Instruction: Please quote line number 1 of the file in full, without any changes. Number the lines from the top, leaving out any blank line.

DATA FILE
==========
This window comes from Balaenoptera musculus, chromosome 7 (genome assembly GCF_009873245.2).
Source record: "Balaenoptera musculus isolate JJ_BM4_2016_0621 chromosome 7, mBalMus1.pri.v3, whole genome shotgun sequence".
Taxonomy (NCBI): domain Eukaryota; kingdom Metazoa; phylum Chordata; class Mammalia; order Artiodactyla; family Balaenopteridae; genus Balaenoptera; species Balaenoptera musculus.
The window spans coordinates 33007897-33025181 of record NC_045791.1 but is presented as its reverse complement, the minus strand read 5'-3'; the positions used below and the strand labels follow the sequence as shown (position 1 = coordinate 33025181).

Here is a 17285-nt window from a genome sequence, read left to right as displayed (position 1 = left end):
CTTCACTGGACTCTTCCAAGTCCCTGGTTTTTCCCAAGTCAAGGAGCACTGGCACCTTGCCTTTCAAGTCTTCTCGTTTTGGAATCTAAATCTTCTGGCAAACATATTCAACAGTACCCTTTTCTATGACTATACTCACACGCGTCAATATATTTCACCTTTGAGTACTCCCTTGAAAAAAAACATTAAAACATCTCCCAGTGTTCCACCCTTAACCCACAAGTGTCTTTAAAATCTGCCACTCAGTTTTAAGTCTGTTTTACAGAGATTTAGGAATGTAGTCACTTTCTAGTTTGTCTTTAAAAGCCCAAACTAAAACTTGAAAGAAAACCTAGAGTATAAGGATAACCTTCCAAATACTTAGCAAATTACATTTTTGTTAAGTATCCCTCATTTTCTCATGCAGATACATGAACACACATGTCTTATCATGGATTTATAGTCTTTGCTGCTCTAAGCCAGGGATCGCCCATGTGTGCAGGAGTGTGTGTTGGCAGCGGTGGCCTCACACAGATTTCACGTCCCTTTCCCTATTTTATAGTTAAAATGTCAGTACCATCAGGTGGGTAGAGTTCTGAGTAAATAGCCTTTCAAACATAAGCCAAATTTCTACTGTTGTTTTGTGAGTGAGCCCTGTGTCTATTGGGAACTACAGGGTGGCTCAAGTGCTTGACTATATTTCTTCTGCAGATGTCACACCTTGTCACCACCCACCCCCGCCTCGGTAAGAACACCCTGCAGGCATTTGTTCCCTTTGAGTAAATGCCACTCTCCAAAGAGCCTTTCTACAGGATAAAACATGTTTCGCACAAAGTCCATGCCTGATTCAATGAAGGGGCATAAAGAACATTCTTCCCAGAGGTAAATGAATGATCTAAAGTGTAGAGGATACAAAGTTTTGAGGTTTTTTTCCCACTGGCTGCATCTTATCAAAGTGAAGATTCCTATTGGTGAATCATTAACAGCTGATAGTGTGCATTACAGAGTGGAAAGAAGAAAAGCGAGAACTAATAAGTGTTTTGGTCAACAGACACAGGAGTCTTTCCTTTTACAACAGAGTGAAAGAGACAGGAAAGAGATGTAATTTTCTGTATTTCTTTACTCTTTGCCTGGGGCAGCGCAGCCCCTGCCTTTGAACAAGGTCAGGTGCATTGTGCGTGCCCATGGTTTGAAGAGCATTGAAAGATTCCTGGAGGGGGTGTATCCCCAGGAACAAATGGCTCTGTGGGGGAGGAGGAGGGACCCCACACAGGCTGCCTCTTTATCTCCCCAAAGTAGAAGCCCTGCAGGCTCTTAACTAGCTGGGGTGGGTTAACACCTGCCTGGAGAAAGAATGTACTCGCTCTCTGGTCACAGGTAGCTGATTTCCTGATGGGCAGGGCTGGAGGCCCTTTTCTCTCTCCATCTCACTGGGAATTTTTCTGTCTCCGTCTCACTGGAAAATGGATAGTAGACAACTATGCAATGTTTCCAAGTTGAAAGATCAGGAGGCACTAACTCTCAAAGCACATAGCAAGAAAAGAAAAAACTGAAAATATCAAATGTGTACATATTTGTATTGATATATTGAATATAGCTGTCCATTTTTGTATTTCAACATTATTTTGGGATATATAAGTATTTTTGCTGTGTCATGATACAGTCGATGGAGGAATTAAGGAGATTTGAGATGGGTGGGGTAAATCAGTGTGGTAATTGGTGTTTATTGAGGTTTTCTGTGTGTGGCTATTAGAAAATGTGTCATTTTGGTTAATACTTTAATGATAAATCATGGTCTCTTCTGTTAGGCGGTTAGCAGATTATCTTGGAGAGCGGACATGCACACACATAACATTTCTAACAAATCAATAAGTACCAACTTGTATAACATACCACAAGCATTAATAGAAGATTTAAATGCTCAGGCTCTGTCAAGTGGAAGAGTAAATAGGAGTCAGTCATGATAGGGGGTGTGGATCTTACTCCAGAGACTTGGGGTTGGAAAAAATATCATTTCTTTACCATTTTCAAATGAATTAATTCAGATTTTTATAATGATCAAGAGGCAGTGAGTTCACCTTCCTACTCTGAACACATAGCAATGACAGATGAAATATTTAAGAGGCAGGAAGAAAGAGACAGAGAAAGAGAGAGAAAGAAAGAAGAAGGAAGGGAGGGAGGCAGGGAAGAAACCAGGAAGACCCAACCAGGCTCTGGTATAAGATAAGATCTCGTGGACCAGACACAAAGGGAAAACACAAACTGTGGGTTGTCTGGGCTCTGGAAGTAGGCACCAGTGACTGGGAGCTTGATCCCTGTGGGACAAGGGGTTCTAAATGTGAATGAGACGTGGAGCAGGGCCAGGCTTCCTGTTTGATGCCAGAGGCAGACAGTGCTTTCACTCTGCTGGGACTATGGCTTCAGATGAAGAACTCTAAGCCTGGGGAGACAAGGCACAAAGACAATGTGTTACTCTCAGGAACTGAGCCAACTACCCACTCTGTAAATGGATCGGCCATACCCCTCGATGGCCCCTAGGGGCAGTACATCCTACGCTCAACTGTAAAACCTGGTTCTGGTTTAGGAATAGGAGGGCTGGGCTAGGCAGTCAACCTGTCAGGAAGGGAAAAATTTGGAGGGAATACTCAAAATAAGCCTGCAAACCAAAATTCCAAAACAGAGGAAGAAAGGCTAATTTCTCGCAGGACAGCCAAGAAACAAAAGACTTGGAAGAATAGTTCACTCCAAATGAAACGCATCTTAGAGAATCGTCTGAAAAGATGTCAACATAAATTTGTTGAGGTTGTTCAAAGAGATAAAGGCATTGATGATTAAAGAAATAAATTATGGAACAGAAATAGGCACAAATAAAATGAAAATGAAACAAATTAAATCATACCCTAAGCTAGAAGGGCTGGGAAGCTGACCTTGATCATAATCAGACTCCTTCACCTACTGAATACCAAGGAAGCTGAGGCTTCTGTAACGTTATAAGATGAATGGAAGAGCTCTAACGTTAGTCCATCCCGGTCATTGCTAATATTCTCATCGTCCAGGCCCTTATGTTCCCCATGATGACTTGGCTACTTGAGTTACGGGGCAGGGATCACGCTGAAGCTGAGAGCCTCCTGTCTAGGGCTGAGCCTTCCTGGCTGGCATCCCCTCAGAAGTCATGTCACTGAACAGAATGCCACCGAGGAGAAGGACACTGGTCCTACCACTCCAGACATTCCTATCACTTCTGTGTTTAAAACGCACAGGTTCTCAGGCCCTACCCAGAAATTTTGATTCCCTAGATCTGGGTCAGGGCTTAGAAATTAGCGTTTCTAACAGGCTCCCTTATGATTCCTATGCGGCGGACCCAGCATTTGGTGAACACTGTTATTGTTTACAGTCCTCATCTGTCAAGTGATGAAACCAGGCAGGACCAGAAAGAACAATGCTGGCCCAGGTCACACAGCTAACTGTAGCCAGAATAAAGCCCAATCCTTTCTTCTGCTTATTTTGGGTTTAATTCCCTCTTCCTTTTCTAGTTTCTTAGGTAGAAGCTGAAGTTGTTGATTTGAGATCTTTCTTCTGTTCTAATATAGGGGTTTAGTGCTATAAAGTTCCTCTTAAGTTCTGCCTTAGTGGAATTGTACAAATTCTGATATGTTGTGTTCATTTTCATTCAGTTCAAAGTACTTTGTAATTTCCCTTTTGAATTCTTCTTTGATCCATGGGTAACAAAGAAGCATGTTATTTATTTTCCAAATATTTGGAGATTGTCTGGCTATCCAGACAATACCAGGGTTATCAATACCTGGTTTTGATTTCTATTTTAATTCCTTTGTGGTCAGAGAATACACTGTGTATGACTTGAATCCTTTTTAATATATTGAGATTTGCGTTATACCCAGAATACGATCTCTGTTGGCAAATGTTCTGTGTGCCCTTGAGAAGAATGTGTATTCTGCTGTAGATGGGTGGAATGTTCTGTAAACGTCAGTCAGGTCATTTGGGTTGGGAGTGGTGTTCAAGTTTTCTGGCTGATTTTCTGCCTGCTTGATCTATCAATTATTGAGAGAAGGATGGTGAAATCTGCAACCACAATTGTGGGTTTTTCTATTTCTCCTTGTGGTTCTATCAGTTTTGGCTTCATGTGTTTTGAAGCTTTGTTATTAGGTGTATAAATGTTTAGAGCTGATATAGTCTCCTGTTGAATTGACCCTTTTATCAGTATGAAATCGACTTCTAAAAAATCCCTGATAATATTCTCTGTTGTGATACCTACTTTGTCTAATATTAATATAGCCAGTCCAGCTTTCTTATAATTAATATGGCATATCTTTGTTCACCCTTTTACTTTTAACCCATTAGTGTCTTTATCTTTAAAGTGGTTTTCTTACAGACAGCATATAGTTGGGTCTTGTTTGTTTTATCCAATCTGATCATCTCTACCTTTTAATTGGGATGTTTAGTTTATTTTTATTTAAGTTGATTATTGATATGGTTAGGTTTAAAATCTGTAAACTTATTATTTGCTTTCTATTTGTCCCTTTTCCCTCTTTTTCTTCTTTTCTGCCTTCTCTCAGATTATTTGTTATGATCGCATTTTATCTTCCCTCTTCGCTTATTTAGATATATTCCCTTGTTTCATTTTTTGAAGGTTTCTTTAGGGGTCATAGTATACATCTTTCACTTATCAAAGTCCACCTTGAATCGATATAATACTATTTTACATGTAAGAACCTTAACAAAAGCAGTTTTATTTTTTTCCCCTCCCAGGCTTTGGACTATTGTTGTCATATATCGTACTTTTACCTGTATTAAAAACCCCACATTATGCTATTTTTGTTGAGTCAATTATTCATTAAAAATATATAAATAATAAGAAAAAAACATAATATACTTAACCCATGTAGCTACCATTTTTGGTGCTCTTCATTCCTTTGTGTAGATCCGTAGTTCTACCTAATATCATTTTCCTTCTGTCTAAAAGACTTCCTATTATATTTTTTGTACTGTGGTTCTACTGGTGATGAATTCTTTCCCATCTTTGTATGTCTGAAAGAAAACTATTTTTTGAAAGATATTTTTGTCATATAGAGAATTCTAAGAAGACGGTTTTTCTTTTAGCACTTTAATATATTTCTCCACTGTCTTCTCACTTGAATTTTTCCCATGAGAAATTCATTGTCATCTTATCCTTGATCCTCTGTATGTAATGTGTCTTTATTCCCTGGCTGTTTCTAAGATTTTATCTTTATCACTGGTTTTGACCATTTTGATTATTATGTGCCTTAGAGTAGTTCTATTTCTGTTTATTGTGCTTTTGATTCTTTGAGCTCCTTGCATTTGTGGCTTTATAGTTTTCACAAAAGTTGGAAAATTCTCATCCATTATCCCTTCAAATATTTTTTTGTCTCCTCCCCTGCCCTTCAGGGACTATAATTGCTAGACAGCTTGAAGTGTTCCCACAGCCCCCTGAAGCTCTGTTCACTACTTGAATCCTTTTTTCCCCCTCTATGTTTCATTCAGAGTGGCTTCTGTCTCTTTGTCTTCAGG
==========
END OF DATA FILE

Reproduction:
This window comes from Balaenoptera musculus, chromosome 7 (genome assembly GCF_009873245.2).